Now for the dimmer and less focused lights. First, the SRT7 with its Cree XM-L2 LED rated at 960 lumens, still manages to get out there although in real terms, it wasn't putting enough light on the trees to distinguish details in much of a useful way. At 400 meters, it is considerably over its rated useful throw of 308 meters, so that is not too surprising…





Now for the even dimmer and more floody SRT5, also with a Cree XM-L2 LED but only outputting 750 lumens. Its small, relatively shallow reflector doesn't give it much focus or throw, and at 400 meters it is pretty much useless...



Finally, here is the headlamp, not designed at all as a throw light and totally out of its league! The ArmyTek Wizard Pro Wide outputs an impressive 1010 lumens but since it has a 90 degree beam angle, the brightness drops off very quickly with distance. Even though it is only rated for 70 meters of throw, as mentioned, one could just barely see it slightly lighting up the distant trees at 400 meters, but not in any sort of a useful fashion at all of course! So, you could consider the headlamp as the "ambient control shot", since the distant trees weren't really any brighter with it switched on. However the brighter clumps of grass in the foreground along the shore did reflect more than the dark green trees and amazingly enough, it was quite easy to see its effect on those even though they were probably about 360 meters away, or thereabouts...

Lastly, a few more notes on the TN32 itself. While quite large and heavy, it is still way smaller and lighter than the old D-cell MagLite I used to carry around and it absolutely blows my mind how amazingly bright and awesome these latest LED flashlights are. I think the beam tint of the TN32 is decent for light painting, not quite as blue as the X40 for example. The tight focus should make it useful for reaching out and selectively lighting stuff up a long way away when taking photos at night. I am very much looking forward to doing some night shots in Utah and Arizona later this year, and doing some light painting in, for example, Arches National Park, could be quite interesting. It was getting too late last night to do anything creative at Minnekhada Park though, so that will wait for a future visit.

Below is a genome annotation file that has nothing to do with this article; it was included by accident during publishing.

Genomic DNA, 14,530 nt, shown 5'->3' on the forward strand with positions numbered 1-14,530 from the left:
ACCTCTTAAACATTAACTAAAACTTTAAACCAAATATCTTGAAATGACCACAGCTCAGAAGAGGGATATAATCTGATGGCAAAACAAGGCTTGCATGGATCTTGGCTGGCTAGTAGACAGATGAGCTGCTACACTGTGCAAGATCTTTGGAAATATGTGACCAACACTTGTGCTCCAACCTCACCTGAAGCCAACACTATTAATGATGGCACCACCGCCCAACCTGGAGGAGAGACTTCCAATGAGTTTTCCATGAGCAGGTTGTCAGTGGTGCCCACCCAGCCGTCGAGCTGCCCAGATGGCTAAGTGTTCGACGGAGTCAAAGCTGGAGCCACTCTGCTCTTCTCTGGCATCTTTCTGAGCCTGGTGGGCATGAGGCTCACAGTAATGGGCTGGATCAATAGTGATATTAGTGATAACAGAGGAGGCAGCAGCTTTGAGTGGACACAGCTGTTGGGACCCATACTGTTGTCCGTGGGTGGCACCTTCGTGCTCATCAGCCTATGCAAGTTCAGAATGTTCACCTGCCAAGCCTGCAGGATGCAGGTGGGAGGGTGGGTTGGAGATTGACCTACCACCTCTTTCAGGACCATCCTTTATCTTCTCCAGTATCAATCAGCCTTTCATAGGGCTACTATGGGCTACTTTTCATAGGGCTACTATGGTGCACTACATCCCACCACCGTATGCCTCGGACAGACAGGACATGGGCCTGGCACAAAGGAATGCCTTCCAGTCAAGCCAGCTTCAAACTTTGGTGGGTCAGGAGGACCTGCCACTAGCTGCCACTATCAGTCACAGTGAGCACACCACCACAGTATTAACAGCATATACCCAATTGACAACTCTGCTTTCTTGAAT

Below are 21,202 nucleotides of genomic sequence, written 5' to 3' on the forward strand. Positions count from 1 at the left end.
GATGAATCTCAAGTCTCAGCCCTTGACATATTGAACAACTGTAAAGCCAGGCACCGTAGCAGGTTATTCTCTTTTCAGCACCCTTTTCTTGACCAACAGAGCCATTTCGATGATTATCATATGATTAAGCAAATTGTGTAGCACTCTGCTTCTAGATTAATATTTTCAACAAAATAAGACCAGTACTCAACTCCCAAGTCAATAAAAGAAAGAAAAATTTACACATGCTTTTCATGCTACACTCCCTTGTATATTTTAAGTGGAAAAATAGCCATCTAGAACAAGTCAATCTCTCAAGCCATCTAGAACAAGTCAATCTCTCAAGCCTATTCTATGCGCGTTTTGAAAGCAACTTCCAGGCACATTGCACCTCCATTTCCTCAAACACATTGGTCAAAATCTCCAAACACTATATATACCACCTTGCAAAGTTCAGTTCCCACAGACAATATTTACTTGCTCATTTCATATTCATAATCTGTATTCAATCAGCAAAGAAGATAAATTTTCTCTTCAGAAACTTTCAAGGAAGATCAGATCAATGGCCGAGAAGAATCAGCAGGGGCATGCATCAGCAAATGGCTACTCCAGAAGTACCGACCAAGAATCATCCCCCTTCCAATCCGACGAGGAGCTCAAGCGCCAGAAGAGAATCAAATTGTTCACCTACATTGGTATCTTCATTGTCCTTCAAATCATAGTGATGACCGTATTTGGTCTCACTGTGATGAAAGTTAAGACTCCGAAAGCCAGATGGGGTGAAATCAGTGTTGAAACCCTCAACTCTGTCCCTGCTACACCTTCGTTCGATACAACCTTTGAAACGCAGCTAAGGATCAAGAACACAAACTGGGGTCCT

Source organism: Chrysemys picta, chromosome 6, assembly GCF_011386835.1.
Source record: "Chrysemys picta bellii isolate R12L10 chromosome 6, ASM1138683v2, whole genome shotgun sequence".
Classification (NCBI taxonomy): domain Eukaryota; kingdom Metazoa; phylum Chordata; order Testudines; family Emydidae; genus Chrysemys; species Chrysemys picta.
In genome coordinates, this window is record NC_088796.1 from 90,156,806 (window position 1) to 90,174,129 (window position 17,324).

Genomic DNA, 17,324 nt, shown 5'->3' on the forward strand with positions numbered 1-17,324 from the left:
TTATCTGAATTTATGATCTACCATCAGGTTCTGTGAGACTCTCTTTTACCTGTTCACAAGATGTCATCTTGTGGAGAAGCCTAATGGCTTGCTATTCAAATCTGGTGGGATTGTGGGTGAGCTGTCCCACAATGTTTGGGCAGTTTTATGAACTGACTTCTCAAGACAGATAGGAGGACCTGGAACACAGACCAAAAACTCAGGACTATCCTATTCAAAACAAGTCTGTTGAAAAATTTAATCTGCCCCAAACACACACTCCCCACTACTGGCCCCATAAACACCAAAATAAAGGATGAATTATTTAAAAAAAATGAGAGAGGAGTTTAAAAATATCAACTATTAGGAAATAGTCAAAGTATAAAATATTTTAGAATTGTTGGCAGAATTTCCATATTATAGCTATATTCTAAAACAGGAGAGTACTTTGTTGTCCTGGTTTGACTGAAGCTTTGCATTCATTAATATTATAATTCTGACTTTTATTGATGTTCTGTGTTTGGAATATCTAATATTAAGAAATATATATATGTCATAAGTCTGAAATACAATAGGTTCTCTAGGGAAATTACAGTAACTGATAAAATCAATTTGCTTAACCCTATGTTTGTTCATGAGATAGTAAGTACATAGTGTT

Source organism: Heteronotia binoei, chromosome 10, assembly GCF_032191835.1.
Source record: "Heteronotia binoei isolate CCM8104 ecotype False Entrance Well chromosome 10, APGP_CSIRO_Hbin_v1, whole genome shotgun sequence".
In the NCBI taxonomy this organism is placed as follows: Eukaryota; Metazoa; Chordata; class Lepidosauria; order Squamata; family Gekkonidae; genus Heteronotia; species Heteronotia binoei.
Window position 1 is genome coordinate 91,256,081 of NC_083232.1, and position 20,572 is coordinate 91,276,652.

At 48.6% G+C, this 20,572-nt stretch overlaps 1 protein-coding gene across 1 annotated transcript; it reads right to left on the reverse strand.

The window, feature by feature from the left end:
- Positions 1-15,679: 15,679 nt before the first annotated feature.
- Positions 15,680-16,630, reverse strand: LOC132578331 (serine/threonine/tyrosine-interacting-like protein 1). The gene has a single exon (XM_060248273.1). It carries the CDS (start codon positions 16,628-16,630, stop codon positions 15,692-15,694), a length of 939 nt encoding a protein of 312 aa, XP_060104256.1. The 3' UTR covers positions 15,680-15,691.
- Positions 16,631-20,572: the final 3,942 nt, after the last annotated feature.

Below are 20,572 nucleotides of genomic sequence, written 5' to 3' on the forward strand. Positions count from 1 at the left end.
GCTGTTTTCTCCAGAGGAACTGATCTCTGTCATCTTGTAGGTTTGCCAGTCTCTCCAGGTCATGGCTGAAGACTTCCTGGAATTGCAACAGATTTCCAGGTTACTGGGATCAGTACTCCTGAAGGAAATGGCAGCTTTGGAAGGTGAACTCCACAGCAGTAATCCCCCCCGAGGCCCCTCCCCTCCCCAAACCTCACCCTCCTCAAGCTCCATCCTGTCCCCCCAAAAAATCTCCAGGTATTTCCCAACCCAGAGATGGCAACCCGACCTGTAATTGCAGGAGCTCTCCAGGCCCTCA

The TN32 has the easiest to adjust brightness of any of my large lights. You can twist the selector ring easily with thumb and forefinger when holding the light normally, allowing easy access to its six different well spaced output modes, all with nice positive detents, from a dim 0.6 lumens up to its max of 1702 lumens. The continuously variable ring on the X40 is fairly stiff, especially when used out in the cold, as is the rotating head design on the MX25L3, so for those lights I really need two hands to easily adjust their brightness. Also, the TN32 came with a nice little storage trunk, with high density foam that's cut out and fitted for storing the light in its holster...